Elevators levelled and riveted

Tail not levelHaving removed the elevators to allow the tail to be rigged it is an opportunity to place them on a flat surcae and drill the centre connecting horns through once the LEFT and RIGHT have been levelled with each other AND the elevator horn has been set to the required 60 degree rake forward.

This would have been pretty hard to do whilst they were fitted to the aircraft due to incidence on tailplane and all bits generally getting in the way .. so much easier laid flat on the floor with a large spirit level
tail level

HIGHLIGHT – Elevator Intermediate Horn connected

Finally got around to working out the bushing and support for nthe rear intermediate elevator horn. A small 1/4″ washer is filed to provide an ‘internal’ facing chamfered edge to but against the industrial ball swivel. This allows the ball head a greater degree of movement rather than coming up agsinst the albeit very smaquare edge of a 1mm thin washer.

This meant I could trim the trailing intermediate rod – that is connected inside the torque tube to the rear (Pilot) joystick.  Once measured and checked 5 times in situ (DO NOT want to cut this one wrong !) then the whole torue tube, control joysticks and training connecting rod are removed from the aircraft to allow drilling and riveting of the end connector. Tube had all been pre coated internally with Waxoyl to prevent any internal rusting.

Once drilled and riveted the whole lot can go back in the ‘plane and a trial connection to the elevator intermediate horn..


FANTASTIC to see a stick pulled back move both sticks in unison (obviously !) and then the elevator horn move through the pre requisite angle and no catching ….

Just the cables now to the rear elevator horn .. remember they have turnbuckles AND crossover towards the tail to make sure Back on the stick equals UP elevator !!

Aileron leading edge support block

Blasa  blocks are provided to be trimmed and cut to fit between the ribs – mounted on top of the spar (using epoxy) to then be shaped to form a mounting surface for the top leading edge 0.8mm ply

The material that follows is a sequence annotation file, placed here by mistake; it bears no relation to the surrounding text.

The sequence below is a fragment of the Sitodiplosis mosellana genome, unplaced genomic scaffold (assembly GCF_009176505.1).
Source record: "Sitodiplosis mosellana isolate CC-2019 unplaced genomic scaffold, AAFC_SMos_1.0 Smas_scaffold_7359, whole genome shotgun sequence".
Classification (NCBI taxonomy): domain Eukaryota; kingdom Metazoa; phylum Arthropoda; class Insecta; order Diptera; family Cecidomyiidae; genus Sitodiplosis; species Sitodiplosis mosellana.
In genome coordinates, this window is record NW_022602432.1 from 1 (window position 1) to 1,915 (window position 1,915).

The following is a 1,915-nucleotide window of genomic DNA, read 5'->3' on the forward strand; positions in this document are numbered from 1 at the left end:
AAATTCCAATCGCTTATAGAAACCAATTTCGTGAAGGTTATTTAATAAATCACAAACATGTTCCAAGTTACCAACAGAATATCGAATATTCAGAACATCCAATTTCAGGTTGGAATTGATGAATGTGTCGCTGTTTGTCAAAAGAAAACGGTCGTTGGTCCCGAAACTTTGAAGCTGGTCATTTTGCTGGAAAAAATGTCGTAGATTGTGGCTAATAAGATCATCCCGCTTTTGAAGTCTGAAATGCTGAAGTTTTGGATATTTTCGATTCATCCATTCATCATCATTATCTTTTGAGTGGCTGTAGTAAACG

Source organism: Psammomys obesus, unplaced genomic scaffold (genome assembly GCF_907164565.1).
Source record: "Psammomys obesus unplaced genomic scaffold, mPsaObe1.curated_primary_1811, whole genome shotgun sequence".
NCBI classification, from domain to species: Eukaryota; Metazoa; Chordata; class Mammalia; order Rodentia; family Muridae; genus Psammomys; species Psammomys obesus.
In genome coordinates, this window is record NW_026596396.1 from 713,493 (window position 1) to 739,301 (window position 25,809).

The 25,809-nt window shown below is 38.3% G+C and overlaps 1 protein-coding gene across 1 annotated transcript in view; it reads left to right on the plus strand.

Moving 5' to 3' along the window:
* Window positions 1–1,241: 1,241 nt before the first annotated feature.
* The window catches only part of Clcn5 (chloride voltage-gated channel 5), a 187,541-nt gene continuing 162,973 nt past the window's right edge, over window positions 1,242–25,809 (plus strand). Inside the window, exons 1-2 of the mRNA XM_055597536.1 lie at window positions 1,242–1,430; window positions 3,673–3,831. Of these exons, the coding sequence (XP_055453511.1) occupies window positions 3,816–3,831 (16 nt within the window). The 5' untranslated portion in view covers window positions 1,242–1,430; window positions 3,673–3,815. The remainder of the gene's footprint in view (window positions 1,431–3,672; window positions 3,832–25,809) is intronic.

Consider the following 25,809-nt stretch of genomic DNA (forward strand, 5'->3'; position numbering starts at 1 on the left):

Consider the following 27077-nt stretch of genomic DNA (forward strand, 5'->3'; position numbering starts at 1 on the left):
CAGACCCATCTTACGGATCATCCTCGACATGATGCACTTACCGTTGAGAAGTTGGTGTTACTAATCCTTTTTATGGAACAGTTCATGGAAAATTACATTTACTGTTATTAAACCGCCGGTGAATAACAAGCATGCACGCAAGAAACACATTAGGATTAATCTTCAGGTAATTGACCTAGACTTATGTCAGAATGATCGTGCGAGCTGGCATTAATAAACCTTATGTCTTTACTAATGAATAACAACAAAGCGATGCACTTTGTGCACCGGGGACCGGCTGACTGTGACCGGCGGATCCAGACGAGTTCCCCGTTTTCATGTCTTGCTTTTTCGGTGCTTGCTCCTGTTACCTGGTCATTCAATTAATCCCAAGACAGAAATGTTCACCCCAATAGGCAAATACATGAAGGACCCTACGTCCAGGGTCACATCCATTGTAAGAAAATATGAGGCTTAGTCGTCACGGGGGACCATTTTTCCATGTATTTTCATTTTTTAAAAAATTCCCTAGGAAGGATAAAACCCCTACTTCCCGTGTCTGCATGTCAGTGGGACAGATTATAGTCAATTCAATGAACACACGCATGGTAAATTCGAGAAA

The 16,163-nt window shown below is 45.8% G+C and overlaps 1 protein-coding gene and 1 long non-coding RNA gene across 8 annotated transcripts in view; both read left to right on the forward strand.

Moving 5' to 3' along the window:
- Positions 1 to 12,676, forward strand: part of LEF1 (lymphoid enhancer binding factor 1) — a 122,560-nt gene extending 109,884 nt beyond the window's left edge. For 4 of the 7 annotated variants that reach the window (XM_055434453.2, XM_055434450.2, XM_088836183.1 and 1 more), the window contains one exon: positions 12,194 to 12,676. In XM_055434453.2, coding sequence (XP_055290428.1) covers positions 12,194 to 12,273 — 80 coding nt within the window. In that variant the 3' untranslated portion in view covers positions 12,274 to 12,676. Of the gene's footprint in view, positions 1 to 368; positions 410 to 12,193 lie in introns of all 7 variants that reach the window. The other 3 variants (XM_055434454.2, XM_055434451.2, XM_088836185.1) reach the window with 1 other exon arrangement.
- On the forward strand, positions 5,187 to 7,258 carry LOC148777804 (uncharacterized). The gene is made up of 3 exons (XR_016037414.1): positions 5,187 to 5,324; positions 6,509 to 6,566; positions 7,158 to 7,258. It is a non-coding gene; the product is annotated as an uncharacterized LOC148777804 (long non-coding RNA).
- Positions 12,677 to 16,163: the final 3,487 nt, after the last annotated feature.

The blocks are first pre shaped to provide a ‘mated’ key to the top of the spar. A 1″ round dolly is used with sandpaper wrapped around to provide a suitable curved channel in the bottom of the balsa block.


Once dried these can then be shaped on top using a larger hardwood dolly to overlay two ribs so that you sand down evenly to get a flat surface.

The 0.8mm ply is then epoxied to the top if the block and, once dry, Aerolite glue is used to secure to the top of the ribs and the leading edge beech.

Aileron – Firbeglassing ribs in position

Not a job I had looked forward to … hate fibreglassing at the best of times … not nice stuff to work with !

Cut 20 mm wide strips by 60mm of 600g (2 oz) mat (CSM) and this makes it more manageable when trying to get it over and around the compound curve of the aileron spar. These strips were overlaid but still managed to ping up occasionally in the drying process !

The small pointed sander came in handy to neaten  off  the usual spikes of strand that you get with this process … how anyone ever constructs major pieces with this stuff is beyond me

The finished sanded joints dont look too bad and have ceratainly made the whole thing feel very robust.

Aileron – Leading edge – Scarfe joint

The leading edge ply for the aileron leading edge is 0.8mm so quite plyable … only problem is that it is just too short for the length of the quite large ailerons … this means making a scarfe joint to butt two pieces of ply together to make up the length.


Having read up on the internet exactly what a scarfe joint is … basically a layered joint to ‘blend’ one piece over the other. The internet was useful in that it gave advice on how your new joint was squared up … ie sanding using a hard block on the edge of a solid surface … then checking that the various layers (3 in this case) reveal in a straight line … then you know your chamfer is square


First Inspection

Been getting the plane and workshop ready for the first inspection. All the relevant build digrams have been stuck to the airframe in the proper place to make checking easier.

Fingers crossed as I cant continue with other cabling and top deck bits until that is approved.

Preparation for Rigging

To prepare for the tail rigging I need to remove the rudder

and then the Elevators

This gave me a chance to complete the Elevator horn alignment – angles on a 60 degree forward rake to pick up the cables from the intermediate elevator forn mounted under the pilots seat.

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